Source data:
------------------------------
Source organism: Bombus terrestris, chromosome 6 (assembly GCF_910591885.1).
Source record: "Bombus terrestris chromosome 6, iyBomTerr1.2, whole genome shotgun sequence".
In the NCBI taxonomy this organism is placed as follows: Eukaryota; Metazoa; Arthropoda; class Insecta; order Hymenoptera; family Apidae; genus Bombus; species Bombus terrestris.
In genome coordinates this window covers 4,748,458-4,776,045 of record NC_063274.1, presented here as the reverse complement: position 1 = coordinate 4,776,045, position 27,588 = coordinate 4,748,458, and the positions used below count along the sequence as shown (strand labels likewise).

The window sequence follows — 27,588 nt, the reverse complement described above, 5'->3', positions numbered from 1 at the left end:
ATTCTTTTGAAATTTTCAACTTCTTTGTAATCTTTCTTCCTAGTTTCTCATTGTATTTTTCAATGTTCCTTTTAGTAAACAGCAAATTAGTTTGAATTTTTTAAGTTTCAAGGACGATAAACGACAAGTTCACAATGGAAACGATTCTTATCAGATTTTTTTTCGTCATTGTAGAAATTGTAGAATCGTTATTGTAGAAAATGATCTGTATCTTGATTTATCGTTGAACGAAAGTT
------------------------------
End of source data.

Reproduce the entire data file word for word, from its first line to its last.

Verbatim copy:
Source organism: Bombus terrestris, chromosome 6 (assembly GCF_910591885.1).
Source record: "Bombus terrestris chromosome 6, iyBomTerr1.2, whole genome shotgun sequence".
In the NCBI taxonomy this organism is placed as follows: Eukaryota; Metazoa; Arthropoda; class Insecta; order Hymenoptera; family Apidae; genus Bombus; species Bombus terrestris.
In genome coordinates this window covers 4,748,458-4,776,045 of record NC_063274.1, presented here as the reverse complement: position 1 = coordinate 4,776,045, position 27,588 = coordinate 4,748,458, and the positions used below count along the sequence as shown (strand labels likewise).

The window sequence follows — 27,588 nt, the reverse complement described above, 5'->3', positions numbered from 1 at the left end:
ATTCTTTTGAAATTTTCAACTTCTTTGTAATCTTTCTTCCTAGTTTCTCATTGTATTTTTCAATGTTCCTTTTAGTAAACAGCAAATTAGTTTGAATTTTTTAAGTTTCAAGGACGATAAACGACAAGTTCACAATGGAAACGATTCTTATCAGATTTTTTTTCGTCATTGTAGAAATTGTAGAATCGTTATTGTAGAAAATGATCTGTATCTTGATTTATCGTTGAACGAAAGTT